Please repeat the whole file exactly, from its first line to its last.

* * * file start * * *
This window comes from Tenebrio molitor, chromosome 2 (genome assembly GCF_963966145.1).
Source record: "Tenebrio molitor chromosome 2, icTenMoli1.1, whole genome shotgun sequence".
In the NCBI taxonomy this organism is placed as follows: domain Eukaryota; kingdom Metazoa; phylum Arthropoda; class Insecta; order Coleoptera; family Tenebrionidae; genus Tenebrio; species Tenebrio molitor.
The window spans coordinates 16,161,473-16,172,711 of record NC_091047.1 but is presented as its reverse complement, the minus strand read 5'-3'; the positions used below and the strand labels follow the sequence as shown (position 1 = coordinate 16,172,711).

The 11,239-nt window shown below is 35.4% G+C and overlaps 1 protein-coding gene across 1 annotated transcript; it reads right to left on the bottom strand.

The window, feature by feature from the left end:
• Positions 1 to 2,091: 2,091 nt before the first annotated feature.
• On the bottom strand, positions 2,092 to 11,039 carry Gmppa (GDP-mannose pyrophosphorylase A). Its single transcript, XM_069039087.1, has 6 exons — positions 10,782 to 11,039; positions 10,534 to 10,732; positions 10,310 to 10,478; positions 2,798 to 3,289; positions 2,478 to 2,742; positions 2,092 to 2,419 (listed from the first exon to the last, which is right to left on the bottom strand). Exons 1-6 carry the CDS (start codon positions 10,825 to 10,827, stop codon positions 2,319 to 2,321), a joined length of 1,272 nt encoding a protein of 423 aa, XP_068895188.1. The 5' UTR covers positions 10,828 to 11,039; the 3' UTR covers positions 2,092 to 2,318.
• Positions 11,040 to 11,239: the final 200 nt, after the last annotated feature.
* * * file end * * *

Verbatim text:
This window comes from Tenebrio molitor, chromosome 2 (genome assembly GCF_963966145.1).
Source record: "Tenebrio molitor chromosome 2, icTenMoli1.1, whole genome shotgun sequence".
In the NCBI taxonomy this organism is placed as follows: domain Eukaryota; kingdom Metazoa; phylum Arthropoda; class Insecta; order Coleoptera; family Tenebrionidae; genus Tenebrio; species Tenebrio molitor.
The window spans coordinates 16,161,473-16,172,711 of record NC_091047.1 but is presented as its reverse complement, the minus strand read 5'-3'; the positions used below and the strand labels follow the sequence as shown (position 1 = coordinate 16,172,711).

The 11,239-nt window shown below is 35.4% G+C and overlaps 1 protein-coding gene across 1 annotated transcript; it reads right to left on the bottom strand.

The window, feature by feature from the left end:
• Positions 1 to 2,091: 2,091 nt before the first annotated feature.
• On the bottom strand, positions 2,092 to 11,039 carry Gmppa (GDP-mannose pyrophosphorylase A). Its single transcript, XM_069039087.1, has 6 exons — positions 10,782 to 11,039; positions 10,534 to 10,732; positions 10,310 to 10,478; positions 2,798 to 3,289; positions 2,478 to 2,742; positions 2,092 to 2,419 (listed from the first exon to the last, which is right to left on the bottom strand). Exons 1-6 carry the CDS (start codon positions 10,825 to 10,827, stop codon positions 2,319 to 2,321), a joined length of 1,272 nt encoding a protein of 423 aa, XP_068895188.1. The 5' UTR covers positions 10,828 to 11,039; the 3' UTR covers positions 2,092 to 2,318.
• Positions 11,040 to 11,239: the final 200 nt, after the last annotated feature.